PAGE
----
Mark Levy pointed me to this. I don’t know anything about this area of research, but if true, it’s just an amazing, amazing example of the importance of measurement error:
The 20th century warming trend is not a linear affair. The iconic climate curve, a combination of observed land and ocean temperatures, has quite a few ups and downs, most of which climate scientists can easily associate with natural phenomena such as large volcanic eruptions or El Nino events.
But one such peak has confused them a hell of a lot. The sharp drop in 1945 by around 0.3 °C – no less than 40% of the century-long upward trend in global mean temperature – seemed inexplicable. There was no major eruption at the time, nor is anything known of a massive El Nino that could have caused the abrupt drop in sea surface temperatures. The nuclear explosions over Hiroshima and Nagasaki are estimated to have had little effect on global mean temperature. Besides, the drop is only apparent in ocean data, but not in land measurements.
Now scientists have found – not without relief – that they have been fooled by a mirage.
The mysterious post-war ocean cooling is a glitch, a US-British team reports in a paper in this week’s Nature. What most climate researchers were convinced was real is in fact “the result of uncorrected instrumental biases in the sea surface temperature record,” they write. Here is an editor’s summary.
How come? Almost all sea temperature measurements during the Second World War were from US ships. The US crews measured the temperature of the water before it was used to cool the ships engine. When the war was over, British ships resumed their own measurements, but unlike the Americans they measured the temperature of water collected with ordinary buckets. Wind blowing past the buckets as they were hauled on board slightly cooled the water samples. The 1945 temperature drop is nothing else than the result of the sudden but uncorrected change from warm US measurements to cooler UK measurements, the team found.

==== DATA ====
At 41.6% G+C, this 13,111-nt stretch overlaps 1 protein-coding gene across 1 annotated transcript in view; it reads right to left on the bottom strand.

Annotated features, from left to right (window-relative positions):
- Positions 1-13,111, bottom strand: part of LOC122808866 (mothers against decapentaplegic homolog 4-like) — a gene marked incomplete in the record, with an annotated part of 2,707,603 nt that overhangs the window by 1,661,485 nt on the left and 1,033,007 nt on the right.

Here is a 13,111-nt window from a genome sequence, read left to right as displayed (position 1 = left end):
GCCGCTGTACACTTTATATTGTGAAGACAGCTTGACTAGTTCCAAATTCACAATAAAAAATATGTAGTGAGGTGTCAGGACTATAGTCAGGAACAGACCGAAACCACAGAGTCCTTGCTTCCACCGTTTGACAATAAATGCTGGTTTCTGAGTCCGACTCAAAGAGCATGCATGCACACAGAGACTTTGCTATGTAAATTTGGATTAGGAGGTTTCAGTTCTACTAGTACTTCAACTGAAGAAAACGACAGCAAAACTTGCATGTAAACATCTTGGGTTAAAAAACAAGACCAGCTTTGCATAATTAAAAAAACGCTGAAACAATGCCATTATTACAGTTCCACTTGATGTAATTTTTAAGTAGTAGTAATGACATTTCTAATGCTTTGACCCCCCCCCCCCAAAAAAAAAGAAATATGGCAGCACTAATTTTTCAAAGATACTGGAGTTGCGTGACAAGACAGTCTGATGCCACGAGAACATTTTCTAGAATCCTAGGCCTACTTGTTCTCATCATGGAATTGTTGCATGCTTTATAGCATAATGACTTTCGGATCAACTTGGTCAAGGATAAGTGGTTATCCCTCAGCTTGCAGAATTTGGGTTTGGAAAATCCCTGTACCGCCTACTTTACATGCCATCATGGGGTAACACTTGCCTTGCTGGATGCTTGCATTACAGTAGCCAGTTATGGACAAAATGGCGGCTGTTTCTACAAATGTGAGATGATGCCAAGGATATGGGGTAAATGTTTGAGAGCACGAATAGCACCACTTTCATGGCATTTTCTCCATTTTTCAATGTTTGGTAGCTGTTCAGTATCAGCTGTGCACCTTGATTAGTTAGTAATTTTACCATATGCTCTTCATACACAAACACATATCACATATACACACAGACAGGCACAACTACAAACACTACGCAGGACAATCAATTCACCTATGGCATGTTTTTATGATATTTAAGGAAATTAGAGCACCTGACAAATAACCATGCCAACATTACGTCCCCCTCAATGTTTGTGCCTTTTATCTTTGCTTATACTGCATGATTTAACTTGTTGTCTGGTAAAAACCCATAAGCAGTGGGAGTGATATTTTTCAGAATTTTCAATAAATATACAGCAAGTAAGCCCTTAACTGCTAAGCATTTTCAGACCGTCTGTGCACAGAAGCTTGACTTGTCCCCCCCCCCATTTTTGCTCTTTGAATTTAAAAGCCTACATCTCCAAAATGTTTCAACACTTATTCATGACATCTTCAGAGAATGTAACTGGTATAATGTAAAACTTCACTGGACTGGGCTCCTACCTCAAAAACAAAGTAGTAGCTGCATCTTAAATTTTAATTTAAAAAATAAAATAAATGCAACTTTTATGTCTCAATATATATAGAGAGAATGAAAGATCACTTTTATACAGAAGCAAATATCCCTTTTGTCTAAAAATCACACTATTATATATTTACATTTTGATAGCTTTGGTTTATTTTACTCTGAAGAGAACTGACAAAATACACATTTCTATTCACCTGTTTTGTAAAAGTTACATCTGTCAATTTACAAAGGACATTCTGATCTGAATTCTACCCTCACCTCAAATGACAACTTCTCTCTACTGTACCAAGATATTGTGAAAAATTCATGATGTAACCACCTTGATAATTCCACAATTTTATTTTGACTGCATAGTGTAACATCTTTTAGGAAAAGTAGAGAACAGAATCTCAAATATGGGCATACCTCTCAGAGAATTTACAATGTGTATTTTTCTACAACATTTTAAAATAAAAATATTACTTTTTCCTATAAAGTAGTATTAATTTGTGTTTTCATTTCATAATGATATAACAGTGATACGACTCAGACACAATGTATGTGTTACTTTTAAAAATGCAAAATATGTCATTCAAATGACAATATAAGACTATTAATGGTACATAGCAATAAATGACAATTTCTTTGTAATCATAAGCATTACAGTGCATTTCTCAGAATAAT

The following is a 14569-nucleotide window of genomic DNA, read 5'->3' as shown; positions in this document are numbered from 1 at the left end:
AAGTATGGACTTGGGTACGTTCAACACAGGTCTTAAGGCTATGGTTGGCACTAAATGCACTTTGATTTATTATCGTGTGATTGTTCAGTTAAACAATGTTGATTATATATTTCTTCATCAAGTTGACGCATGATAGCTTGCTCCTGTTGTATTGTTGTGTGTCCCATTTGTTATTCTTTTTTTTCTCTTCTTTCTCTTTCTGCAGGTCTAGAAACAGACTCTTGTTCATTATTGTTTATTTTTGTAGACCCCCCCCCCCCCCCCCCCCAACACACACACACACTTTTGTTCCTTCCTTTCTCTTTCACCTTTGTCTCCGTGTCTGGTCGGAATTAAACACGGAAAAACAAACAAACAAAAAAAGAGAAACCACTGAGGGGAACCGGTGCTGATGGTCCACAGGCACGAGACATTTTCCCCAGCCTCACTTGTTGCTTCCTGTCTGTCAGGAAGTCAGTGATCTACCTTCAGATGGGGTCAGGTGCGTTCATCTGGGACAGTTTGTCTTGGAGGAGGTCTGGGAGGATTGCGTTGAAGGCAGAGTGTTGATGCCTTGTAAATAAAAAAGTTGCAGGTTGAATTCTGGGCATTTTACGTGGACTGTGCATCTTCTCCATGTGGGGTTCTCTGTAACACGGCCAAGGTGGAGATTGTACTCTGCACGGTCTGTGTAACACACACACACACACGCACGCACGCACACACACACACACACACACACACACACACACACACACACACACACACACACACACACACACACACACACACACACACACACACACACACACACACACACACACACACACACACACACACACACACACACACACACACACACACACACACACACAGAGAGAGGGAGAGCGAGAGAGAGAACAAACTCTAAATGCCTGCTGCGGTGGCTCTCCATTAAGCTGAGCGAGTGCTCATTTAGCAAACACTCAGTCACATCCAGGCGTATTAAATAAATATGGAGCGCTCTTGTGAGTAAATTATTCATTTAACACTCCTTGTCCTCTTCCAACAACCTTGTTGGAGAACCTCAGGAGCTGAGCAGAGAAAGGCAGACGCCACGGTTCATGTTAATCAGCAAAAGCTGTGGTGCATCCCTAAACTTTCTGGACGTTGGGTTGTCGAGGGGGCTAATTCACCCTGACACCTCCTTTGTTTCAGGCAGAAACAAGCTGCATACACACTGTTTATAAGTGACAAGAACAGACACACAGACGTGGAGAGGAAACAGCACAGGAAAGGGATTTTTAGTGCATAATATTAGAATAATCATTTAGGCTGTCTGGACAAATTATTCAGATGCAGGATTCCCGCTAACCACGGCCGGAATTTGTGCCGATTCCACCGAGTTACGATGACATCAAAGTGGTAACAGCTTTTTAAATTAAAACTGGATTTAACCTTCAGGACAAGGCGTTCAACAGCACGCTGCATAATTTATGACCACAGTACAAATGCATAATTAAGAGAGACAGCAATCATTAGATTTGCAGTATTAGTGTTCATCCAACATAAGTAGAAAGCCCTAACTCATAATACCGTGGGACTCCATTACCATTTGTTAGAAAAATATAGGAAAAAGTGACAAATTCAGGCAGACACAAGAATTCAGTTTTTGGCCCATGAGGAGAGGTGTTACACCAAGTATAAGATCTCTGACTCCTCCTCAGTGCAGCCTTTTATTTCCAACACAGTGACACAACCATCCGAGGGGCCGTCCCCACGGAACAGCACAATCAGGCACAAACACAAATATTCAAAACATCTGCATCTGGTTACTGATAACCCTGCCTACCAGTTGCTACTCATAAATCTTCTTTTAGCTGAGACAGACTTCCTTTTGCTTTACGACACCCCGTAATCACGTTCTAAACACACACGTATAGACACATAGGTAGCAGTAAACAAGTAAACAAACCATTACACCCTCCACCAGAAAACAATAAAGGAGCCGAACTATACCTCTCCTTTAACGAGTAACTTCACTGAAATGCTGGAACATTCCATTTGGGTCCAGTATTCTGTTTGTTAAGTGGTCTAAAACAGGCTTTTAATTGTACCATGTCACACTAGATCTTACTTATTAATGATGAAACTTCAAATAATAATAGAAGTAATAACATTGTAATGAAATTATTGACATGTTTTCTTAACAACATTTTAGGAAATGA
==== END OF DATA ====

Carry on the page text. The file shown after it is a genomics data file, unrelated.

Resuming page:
The article (by Quirin Schiermeier) continues:
That’s a rather trivial explanation for a long-standing conundrum, so why has it taken so long to find out? Because identifying the glitch was less simple than it might appear, says David Thompson of the State University of Colorado in Boulder. The now digitized logbooks of neither US nor British ships contain any information on how the sea surface temperature measurements were taken, he says. Only when consulting maritime historians it occurred to him where to search for the source of the faintly suspected bias. Our news story here has more.
Scientists can now correct for the overlooked discontinuity, which will alter the character of mid-twentieth century temperature variability. In a News and Views article here (subscription required) Chris Forest and Richard Reynolds lay out why this will not affect conclusions about an overall 20th century warming trend.
And there’s more:
But it may not be the last uncorrected instrument bias in the record. The increasing number of measurements from automated buoys, which in the 1970s begun to replace ship-based measurements, has potentially led to an underestimation of recent sea surface temperature warming.
Part of me thinks that's really elegant. Remove the pattern you understand from the data. Then find a subset – first sea data, then data from US ships – which contains as much of the residual you're trying to understand as you can, until you can find the cause of the anomaly. And once that's achieved, adjust the raw data to remove the error.